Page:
Photo courtesy of WilliamCalvin.com
From John Berger, "Why Look at Animals?" (1977):
The zoo cannot but disappoint. The public purpose of zoos is to offer visitors the opportunity of looking at animals. Yet nowhere in a zoo can a stranger encounter the look of an animal. At the most, the animal's gaze flickers and passes on. They look sideways. They look blindly beyond. They scan mechanically. They have been immunized to encounter, because nothing can any more occupy a central place in their attention.
From the Daily Telegraph:
A study of orang-utan behaviour suggests that just like many of us they regard "people watching" as a pleasurable way to spend an afternoon.
The discovery was made after experiments with five orang-utans at Australia's Melbourne Zoo. In the tests, the viewing window onto their enclosure was either left completely open or half covered.
This gave the apes the option of hiding behind the concealed part of the window if they wanted to protect their privacy.
But far from avoiding the prying eyes of the public, they preferred to sit in full view looking back at the humans.
Figures compiled by the University of Melbourne showed that they spent four times longer watching people than they did out of sight and looking the other way.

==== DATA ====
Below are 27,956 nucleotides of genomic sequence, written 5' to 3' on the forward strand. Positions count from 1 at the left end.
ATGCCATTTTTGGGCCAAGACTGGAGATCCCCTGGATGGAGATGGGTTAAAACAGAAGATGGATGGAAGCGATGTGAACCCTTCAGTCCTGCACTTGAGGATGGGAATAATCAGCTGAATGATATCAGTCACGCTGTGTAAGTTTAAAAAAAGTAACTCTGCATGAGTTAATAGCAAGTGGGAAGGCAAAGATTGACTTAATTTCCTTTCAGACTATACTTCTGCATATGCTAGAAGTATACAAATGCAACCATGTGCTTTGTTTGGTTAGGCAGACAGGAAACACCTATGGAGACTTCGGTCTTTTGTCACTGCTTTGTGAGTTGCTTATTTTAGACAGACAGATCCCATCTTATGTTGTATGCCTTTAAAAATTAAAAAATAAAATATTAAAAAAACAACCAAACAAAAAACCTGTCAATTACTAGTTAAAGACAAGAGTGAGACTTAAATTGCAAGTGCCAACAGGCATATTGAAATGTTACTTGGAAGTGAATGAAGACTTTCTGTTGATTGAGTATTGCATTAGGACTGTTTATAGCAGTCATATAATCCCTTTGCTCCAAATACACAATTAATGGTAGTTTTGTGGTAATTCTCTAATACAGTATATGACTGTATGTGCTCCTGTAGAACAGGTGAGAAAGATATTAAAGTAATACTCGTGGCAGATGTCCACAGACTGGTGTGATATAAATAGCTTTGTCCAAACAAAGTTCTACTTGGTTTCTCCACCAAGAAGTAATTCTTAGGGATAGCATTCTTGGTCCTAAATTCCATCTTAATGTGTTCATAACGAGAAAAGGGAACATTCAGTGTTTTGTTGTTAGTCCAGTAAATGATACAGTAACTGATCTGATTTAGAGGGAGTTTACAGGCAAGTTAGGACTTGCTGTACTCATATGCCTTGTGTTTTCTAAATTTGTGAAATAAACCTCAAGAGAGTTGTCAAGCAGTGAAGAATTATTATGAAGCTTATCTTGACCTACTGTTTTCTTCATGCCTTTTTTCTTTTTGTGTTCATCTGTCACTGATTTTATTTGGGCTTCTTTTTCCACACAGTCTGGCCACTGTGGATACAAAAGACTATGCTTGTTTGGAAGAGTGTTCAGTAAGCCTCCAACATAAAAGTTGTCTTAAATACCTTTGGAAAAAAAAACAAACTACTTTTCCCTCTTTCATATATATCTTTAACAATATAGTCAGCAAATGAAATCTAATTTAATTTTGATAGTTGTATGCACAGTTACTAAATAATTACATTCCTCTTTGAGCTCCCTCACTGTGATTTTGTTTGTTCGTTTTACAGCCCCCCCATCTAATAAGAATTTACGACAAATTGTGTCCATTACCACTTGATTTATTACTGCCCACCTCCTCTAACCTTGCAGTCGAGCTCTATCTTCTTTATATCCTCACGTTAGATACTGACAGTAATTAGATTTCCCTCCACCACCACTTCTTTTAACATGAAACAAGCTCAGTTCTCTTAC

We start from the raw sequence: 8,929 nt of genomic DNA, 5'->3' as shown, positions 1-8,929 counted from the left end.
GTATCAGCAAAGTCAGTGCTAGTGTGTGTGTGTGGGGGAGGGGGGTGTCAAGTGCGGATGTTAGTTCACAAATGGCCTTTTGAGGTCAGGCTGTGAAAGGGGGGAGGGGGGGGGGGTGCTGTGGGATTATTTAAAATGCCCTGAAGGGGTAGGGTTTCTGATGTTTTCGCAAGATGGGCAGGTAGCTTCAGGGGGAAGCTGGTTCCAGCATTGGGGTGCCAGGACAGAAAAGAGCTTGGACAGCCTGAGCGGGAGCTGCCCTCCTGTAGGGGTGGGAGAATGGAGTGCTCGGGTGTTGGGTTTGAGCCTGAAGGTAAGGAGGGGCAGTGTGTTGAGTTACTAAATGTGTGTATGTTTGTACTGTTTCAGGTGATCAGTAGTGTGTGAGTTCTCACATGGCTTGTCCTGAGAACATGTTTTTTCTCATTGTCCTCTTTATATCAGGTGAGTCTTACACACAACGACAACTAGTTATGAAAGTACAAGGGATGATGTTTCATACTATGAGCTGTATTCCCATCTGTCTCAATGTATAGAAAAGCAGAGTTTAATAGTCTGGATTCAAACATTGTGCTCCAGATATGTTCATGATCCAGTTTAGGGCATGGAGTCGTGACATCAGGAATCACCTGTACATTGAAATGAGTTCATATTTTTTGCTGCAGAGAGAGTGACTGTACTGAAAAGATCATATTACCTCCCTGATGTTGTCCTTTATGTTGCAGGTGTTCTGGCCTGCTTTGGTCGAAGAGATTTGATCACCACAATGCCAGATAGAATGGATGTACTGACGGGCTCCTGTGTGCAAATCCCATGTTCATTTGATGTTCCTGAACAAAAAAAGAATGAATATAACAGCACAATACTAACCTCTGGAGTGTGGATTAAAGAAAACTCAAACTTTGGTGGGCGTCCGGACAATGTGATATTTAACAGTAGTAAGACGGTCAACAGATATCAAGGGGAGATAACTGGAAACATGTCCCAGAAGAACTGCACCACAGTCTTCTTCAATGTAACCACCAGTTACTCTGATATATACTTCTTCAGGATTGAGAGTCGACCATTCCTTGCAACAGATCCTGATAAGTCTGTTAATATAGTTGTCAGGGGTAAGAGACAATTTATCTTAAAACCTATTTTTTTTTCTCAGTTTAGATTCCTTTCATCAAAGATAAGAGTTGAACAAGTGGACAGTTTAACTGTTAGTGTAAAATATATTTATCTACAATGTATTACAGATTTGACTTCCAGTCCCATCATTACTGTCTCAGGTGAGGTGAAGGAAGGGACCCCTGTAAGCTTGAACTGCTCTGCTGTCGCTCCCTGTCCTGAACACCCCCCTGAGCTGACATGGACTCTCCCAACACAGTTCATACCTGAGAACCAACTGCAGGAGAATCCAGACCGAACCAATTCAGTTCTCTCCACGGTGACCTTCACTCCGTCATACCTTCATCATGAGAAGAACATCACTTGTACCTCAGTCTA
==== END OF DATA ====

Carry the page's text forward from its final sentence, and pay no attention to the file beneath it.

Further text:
Five orang-utans is hardly conclusive proof of anything. But my own observation contradicts Berger: most animals aren't interested in us (and why should they be?), but some are fascinated. I've had my gaze held by an animal in a zoo a number of times. What that means is another question: maybe, like those orang-utans, they are interested in you as a fellow creature; some sympathetic spark jumps the gap between species. More likely they see you as a potential predator, a potential meal, a potential competitor for a spot in the hierarchy.
In any case, Berger puts too much weight on the gaze, because he's an art critic and because humans are very visual animals. Our gaze doesn't necessarily mean a lot to a bat or a dog or most other animals. Daniel Dennett once speculated that a dog, with its highly developed sense of smell and poorly developed visual system, doesn't "see" things as we understand the word: a bird flying overhead merely leaves it with an impression of "birdishness", in much the same way that the dog's rich smell-picture of the world is reduced by us to the sense that things are a bit whiffy. So an animal doesn't return your gaze; maybe it's wondering why you don't return its ultrasonic chirrups or respond to the friendly overtures it's making by means of secretions from its scent glands.